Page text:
For senior executives, the Great Resignation is just getting started.
(Bloomberg) — For most workers, the so-called Great Resignation is over. For CEOs, it’s just ramping up.
More than 1,400 chief executives have left their positions so far this year through September, according to a report by executive coaching firm Challenger, Gray & Christmas Inc. That’s up almost 50% from the same period last year and the highest on record over that period since the firm began tracking in 2002.
The firm’s data includes CEO exits at US-based companies with at least 10 employees and at least two years in business, tallied from news reports, press releases and Securities and Exchange Commission filings.
Much has been written about how burnout surged during the pandemic as workers faced a series of stressors and uncertainties while navigating the global health crisis. Those feelings of exhaustion may now be catching up to executives, even as the overall quit rate in the US drifts back towards its pre-pandemic normal.
“Any CEO or chief HR officer in my world that I talk to says that the pandemic and responding to the pandemic was one of the — if not the most — stressful experiences of their working lives,” said Alexander Kirss, senior principal in the human resources practice at consulting firm Gartner Inc. “They not only had to navigate their organizations through the pandemic from a strategic perspective, but also from a human perspective.”
The government and nonprofit sector topped the list for CEO turnover, with more than 350 leaving their posts this year, up more than 85% over the same period last year. The technology sector saw the second-highest churn rate, with more than 140 CEOs abandoning the boardroom, up almost 50% from last year.
While the overall US workforce is shrinking as more baby boomers reach retirement age, that’s not the only reason behind the exodus, according to the report. About 22% of all CEO exits were retirements, down slightly from the 24% who retired last year.
While there was no reason given for almost a third of CEO departures, another 17% reportedly stepped down into other C-suite, board or advisory roles. Other reasons provided to Challenger include an interim period coming to an end or leaders choosing to pursue fresh opportunities.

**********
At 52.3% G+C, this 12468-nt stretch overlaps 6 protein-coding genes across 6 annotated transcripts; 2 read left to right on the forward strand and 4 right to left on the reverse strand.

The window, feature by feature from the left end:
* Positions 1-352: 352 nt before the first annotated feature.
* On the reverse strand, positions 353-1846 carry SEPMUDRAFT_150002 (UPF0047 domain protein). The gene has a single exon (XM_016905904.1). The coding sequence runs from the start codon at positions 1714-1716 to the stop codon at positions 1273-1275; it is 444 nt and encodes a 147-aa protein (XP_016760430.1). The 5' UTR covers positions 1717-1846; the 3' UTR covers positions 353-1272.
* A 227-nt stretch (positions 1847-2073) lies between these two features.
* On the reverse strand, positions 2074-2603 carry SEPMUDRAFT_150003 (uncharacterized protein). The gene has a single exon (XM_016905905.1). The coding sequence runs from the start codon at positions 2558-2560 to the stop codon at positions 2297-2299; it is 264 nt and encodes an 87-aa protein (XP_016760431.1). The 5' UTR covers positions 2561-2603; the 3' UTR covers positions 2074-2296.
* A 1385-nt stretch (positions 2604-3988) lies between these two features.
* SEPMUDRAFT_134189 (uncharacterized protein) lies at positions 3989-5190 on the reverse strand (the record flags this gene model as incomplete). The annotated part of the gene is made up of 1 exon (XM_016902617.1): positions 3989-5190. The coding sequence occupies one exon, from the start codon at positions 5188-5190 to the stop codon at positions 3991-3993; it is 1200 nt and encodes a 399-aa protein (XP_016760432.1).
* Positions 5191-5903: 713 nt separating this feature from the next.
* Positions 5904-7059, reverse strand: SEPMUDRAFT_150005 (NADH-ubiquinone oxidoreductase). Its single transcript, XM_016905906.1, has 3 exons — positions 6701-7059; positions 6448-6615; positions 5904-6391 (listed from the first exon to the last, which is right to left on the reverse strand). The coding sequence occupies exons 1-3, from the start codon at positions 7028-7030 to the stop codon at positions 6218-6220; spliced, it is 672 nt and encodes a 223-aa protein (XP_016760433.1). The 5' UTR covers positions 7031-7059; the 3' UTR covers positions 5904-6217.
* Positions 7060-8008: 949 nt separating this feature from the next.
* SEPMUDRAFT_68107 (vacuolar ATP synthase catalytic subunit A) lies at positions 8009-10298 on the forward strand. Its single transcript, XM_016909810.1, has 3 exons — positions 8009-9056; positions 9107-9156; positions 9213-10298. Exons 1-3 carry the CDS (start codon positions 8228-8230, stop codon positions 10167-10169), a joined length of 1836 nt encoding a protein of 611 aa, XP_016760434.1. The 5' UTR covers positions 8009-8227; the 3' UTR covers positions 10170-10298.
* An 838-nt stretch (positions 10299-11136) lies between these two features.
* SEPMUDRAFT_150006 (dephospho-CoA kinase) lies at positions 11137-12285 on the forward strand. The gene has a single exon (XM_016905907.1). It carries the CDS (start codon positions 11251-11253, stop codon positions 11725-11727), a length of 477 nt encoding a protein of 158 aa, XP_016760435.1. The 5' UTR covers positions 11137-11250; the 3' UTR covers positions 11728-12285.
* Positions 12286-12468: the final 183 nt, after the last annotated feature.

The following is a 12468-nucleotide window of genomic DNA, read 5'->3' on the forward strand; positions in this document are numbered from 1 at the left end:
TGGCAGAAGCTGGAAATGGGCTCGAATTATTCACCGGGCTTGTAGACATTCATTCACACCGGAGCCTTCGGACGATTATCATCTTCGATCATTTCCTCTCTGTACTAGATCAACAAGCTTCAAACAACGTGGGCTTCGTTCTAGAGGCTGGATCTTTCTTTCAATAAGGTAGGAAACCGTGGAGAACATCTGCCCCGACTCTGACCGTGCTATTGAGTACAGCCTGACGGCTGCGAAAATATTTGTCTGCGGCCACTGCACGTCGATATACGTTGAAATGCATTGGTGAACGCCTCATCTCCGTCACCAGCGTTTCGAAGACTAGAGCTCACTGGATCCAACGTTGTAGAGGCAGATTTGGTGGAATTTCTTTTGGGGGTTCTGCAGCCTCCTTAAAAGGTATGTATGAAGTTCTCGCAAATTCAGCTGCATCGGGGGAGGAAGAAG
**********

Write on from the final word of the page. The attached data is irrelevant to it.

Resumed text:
Challenger attributes much of the churn to an economy in flux. “Companies are revving up for economic changes in the coming months. With the rise of labor costs and interest rates, companies are looking to new leaders,” Andrew Challenger, a senior vice president at the firm, said in the report.
Kirss isn’t surprised by the Challenger report’s outcome.
“Historically, we tend to see lower CEO turnover during moments of uncertainty. That was true during the Great Recession, it was also clearly true during the Covid-19 pandemic,” said Kirss. CEOs often stay put out of a sense of responsibility and, at the same time, boards of directors tend to prefer the stability of a steady hand on the wheel.
But the moment has changed, Kirss said. “Many observers, myself included, we’ve been expecting this post-pandemic uptick in CEO turnover, and it looks to have finally arrived.”
Turnover at the top might continue or even accelerate, Kirss said, now that we’re out of the pandemic and boards of directors are looking at CEO performance as businesses struggle to achieve profitability amid continuing inflation and economic uncertainty. To a certain degree, some of these choices may be contagious, he said: “CEOs and board directors are social creatures. They see increased turnover, particularly amongst their competitors, and they might feel pressure to consider a change of their own.”
(Updates with commentary from Gartner and methodology details in the third paragraph.)
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